The rocking story of how religion crept into popular music – where it remains even today

The rocking story of how religion crept into popular music – where it remains even today

It’s Easter weekend, which means many of us will be kicking back with the greatest hits on repeat. But whether you’re a boomer, or an ‘80s or ’90s kid, you might be surprised to find many of your favourite tunes are more concerned about Jesus and God than you’d realised.

Many chart-topping songs in Western music delve into themes of faith (especially Christianity), spirituality and divinity. But unlike Christmas music, most of these come from a rock tradition.

Early gospel makes the charts

Hits by some of rock’s greatest guitarists, such as George Harrison, Lenny Kravitz and Prince, feature strong guitar riffs that create a sense of aural transcendence. These riffs, which involve a repeated note sequence or chord progression, help to define their songs.

This intertwining of guitar and Christian spirituality dates back to the emergence of rock music in the 1940s. American rock pioneers such as Jerry Lee Lewis (1935–2022) and Sister Rosetta Tharpe (1915–73), both from the Pentecostal church, used powerful guitar riffs that surged with soulfulness.

Tharpe’s 1944 gospel song Strange Things Happening Every Daycovered by Yola for the 2022 film Elvis – is a great example.

Using electric guitar, and the theological message “Jesus is the holy light”, Tharpe’s was the first song to cross over from gospel into a mainstream “race” chart in the US. “Race music”, which eventually became R&B, was the term used to describe African American music (but generally just referred to secular music).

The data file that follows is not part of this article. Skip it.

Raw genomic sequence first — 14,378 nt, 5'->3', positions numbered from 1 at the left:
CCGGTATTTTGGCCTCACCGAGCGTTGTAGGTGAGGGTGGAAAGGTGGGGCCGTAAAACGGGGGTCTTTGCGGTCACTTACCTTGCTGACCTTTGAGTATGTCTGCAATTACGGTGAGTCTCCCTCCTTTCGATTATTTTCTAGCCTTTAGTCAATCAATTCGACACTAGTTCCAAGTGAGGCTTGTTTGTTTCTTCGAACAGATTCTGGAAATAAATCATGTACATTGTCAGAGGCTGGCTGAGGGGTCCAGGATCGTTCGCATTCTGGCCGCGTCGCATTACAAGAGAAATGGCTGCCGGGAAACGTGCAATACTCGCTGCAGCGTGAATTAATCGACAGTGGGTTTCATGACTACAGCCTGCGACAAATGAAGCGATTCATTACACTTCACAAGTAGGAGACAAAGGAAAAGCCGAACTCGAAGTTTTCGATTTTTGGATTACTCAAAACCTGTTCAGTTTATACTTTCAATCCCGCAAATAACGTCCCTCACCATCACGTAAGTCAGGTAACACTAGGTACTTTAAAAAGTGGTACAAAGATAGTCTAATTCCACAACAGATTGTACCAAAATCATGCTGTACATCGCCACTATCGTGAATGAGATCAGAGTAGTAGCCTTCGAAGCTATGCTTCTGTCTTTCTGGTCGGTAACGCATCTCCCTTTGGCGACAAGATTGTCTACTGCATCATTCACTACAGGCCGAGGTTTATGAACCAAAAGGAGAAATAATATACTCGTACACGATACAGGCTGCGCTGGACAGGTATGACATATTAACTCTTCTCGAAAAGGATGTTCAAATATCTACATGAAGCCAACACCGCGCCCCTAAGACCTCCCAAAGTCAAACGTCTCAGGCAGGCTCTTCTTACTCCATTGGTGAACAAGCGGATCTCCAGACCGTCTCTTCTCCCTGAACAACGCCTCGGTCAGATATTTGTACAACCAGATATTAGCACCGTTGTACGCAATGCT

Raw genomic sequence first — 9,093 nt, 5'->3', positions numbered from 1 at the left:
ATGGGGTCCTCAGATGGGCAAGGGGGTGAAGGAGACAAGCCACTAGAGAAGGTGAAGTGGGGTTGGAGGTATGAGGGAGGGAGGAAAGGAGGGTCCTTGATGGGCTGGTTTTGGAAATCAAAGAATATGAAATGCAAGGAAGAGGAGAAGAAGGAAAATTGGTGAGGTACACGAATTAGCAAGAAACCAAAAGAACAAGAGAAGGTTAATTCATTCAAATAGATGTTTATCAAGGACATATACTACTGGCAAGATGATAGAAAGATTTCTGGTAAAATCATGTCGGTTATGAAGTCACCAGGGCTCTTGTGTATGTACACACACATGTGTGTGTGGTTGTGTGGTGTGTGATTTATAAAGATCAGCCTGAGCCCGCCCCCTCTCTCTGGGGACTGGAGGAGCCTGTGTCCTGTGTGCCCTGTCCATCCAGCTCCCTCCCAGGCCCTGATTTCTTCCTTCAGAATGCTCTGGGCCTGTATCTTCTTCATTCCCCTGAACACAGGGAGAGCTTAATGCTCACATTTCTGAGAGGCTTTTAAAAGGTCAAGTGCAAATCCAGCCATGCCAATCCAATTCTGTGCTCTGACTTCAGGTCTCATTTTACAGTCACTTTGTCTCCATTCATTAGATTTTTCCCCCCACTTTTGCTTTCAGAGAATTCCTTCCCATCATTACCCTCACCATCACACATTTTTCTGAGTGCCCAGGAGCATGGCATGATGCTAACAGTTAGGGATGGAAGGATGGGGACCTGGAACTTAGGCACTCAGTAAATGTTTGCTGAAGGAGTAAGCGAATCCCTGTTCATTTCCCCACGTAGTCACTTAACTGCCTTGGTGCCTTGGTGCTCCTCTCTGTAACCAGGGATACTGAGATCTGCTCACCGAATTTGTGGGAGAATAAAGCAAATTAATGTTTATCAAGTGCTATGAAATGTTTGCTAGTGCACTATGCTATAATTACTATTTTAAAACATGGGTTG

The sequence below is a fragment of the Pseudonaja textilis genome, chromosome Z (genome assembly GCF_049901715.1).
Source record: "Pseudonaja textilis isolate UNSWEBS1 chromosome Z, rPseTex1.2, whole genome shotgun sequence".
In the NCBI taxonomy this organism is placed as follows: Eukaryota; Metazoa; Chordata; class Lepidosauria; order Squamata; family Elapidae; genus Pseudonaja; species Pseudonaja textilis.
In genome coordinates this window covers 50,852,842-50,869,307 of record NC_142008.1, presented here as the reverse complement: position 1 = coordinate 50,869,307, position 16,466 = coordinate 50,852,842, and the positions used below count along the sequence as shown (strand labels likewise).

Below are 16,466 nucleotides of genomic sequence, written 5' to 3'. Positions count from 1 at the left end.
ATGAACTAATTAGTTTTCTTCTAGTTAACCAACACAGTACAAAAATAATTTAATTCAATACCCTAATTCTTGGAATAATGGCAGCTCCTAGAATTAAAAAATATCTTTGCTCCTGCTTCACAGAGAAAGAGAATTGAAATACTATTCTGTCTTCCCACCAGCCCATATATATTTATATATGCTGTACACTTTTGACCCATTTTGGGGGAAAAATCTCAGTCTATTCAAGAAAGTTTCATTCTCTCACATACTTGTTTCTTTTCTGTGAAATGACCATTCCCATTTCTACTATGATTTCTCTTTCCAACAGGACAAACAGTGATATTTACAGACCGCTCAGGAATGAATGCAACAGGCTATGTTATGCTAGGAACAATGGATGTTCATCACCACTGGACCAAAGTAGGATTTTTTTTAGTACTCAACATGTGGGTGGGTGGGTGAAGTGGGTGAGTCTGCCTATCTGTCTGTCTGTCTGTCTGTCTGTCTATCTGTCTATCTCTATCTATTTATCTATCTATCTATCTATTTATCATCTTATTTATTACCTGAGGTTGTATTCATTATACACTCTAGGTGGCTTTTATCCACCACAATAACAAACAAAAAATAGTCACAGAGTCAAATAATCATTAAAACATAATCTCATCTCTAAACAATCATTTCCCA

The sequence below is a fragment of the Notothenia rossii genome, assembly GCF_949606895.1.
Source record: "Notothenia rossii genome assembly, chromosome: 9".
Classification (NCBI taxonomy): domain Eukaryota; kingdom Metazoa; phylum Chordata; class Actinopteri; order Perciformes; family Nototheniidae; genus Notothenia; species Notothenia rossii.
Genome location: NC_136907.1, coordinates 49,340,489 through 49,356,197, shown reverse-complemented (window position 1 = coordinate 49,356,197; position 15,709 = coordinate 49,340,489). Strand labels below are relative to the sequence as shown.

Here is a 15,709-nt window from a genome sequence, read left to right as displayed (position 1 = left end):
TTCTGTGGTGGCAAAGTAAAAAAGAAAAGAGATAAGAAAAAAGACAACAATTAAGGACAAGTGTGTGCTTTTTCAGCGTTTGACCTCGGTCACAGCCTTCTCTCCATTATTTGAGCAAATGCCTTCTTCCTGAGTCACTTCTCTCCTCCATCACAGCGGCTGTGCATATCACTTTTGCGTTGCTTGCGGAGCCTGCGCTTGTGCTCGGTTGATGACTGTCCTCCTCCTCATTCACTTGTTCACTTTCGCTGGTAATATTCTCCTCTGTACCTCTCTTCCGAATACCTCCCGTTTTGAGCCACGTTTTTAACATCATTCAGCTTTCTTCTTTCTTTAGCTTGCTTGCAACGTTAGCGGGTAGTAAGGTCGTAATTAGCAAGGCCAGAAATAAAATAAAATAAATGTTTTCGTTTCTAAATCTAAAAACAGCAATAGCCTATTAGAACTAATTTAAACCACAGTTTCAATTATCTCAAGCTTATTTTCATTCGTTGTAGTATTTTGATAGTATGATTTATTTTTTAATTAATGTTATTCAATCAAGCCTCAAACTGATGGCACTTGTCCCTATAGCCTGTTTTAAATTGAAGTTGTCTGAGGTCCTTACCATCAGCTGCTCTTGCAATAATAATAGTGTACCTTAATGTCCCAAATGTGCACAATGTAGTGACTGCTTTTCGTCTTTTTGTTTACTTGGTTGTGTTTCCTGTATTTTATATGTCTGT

This 1957 photo shows Sister Rosetta Tharpe, dubbed the ‘Godmother Of Rock ‘N’ Roll, giving an inpromptu performance in a lounge at London Airport. Tharpe was inducted to the Rock and Roll Hall of Fame in 2018.

The rise of spirituality and counterculture

Christian rock also has roots in the 1960s US counterculture “hippie” movement. The Jesus People brought a Christian vibe to this movement, leading to works such as Andrew Lloyd Webber’s 1971 rock opera Jesus Christ Superstar, which is still being performed more than 50 years later.

Throughout the 1960s and ’70s, plenty of songs exploring themes of God, faith and spirituality climbed their way into the Top 20. For example, Norman Greenbaum’s 1970 track Spirit in the Sky became popular during the Christian rock movement.

It was joined in the same year by Harrison’s hit My Sweet Lord, which is particularly interesting because of its mix of spiritual undertones, which reflect the West’s growing interest in Eastern spirituality at the time.

Along with the the repetition of “lord” (which is said around 40 times) and the use of the Christian/Hebrew word “Hallelujah”, the song also includes chants of “Hare Krishna” and “Hare Rama”, praising the Hindu gods.

My Sweet Lord became the highest-selling single in the United Kingdom in 1971, as well as the first solo number-one hit by a member of the Beatles. It wasn’t all smooth sailing, though. The song sparked controversy, and a lawsuit that claimed it was too similar to The Chiffons’s 1963 hit He’s So Fine.